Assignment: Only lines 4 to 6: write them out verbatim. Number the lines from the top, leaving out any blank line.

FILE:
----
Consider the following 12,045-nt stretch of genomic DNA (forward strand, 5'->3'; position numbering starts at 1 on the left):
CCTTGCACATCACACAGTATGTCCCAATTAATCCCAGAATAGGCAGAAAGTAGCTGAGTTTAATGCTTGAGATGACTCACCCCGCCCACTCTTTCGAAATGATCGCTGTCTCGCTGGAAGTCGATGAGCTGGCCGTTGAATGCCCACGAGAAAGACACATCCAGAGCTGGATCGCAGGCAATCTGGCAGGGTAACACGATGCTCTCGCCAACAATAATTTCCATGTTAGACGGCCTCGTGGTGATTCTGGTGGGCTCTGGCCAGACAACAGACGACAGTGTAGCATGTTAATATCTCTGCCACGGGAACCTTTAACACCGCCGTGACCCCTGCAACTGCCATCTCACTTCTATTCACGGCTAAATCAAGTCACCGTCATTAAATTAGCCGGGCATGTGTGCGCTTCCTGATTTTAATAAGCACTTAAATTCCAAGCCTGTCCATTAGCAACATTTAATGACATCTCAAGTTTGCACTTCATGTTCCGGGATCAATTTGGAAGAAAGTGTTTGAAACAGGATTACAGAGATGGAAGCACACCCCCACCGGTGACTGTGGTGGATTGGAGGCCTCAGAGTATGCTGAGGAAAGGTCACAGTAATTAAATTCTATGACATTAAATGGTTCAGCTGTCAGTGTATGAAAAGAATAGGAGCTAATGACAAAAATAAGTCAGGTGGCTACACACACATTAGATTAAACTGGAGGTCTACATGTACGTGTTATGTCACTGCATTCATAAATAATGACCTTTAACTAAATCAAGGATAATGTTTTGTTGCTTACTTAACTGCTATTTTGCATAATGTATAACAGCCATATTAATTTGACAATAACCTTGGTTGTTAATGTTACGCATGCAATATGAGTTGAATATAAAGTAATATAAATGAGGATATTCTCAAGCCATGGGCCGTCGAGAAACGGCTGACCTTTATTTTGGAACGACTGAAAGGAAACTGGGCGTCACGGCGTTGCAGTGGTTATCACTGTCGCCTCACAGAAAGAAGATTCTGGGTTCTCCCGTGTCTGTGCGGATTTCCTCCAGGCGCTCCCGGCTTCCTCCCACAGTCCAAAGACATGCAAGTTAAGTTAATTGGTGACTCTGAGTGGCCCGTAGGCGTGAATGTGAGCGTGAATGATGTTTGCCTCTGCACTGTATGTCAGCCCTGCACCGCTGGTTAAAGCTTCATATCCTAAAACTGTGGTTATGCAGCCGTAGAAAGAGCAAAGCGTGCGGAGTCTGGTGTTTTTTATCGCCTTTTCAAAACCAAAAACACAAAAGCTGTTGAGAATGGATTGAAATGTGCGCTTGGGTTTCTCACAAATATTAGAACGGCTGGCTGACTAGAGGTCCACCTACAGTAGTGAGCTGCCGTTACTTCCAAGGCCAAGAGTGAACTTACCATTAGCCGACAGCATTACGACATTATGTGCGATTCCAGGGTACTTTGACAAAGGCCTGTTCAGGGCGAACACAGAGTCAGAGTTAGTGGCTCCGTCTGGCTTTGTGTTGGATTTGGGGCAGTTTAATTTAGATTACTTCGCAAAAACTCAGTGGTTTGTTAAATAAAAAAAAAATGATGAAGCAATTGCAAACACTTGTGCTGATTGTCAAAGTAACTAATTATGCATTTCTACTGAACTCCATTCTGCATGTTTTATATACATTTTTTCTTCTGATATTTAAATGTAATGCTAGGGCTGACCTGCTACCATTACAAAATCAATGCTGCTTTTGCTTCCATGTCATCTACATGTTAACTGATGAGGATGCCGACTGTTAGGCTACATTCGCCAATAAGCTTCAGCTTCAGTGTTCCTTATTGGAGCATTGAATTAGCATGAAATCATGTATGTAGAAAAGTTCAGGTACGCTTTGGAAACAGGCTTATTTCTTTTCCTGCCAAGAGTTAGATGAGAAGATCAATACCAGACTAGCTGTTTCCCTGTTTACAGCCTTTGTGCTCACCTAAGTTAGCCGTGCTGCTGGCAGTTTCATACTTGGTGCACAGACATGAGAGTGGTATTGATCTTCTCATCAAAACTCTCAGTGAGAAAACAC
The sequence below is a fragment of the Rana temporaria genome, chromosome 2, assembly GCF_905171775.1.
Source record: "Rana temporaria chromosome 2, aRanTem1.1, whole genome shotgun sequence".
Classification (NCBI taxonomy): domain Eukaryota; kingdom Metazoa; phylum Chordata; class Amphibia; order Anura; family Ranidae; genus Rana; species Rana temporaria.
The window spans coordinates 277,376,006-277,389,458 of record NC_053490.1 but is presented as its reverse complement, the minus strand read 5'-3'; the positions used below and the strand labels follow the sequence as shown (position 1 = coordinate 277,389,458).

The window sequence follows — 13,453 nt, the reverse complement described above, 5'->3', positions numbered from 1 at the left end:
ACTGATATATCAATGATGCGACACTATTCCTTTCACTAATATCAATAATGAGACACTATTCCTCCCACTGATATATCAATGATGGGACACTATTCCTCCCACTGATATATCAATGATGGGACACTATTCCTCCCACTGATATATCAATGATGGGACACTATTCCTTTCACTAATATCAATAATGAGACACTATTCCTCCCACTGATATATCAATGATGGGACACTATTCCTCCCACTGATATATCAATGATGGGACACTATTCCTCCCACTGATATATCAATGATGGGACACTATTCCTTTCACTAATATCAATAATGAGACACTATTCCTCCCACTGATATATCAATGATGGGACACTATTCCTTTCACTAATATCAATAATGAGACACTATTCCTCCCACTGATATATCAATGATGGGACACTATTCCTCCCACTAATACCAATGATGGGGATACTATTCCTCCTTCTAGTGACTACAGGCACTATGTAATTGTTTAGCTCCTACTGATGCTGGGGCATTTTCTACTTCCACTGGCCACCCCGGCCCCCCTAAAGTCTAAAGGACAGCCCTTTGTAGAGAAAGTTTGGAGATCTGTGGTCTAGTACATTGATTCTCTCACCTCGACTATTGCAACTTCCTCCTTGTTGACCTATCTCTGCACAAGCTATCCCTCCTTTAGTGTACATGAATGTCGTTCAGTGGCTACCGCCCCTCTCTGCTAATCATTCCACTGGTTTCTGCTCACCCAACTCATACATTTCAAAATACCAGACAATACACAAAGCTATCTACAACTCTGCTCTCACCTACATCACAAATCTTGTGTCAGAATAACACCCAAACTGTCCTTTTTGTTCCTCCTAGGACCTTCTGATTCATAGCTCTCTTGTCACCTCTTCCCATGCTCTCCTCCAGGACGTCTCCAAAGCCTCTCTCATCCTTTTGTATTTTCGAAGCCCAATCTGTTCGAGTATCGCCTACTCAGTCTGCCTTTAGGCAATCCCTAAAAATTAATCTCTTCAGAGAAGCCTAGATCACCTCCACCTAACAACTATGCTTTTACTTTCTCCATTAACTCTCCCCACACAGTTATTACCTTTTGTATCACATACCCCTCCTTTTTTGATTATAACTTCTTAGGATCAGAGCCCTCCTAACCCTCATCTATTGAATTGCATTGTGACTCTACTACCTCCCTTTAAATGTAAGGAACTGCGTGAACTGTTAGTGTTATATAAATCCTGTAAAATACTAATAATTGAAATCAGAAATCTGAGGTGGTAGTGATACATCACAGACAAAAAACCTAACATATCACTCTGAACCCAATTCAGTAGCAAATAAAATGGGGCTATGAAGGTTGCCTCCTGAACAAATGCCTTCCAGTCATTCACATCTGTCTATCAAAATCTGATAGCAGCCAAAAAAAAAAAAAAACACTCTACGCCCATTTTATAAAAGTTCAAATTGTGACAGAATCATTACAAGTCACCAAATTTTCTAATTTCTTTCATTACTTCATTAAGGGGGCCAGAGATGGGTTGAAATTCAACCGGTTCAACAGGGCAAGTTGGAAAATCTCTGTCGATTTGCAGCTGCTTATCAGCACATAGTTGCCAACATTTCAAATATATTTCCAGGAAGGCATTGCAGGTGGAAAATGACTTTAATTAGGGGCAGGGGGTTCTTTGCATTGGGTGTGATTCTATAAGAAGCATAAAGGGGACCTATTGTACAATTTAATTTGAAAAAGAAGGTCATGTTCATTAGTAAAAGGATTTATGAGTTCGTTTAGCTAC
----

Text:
Source record: "Rana temporaria chromosome 2, aRanTem1.1, whole genome shotgun sequence".
Classification (NCBI taxonomy): domain Eukaryota; kingdom Metazoa; phylum Chordata; class Amphibia; order Anura; family Ranidae; genus Rana; species Rana temporaria.
The window spans coordinates 277,376,006-277,389,458 of record NC_053490.1 but is presented as its reverse complement, the minus strand read 5'-3'; the positions used below and the strand labels follow the sequence as shown (position 1 = coordinate 277,389,458).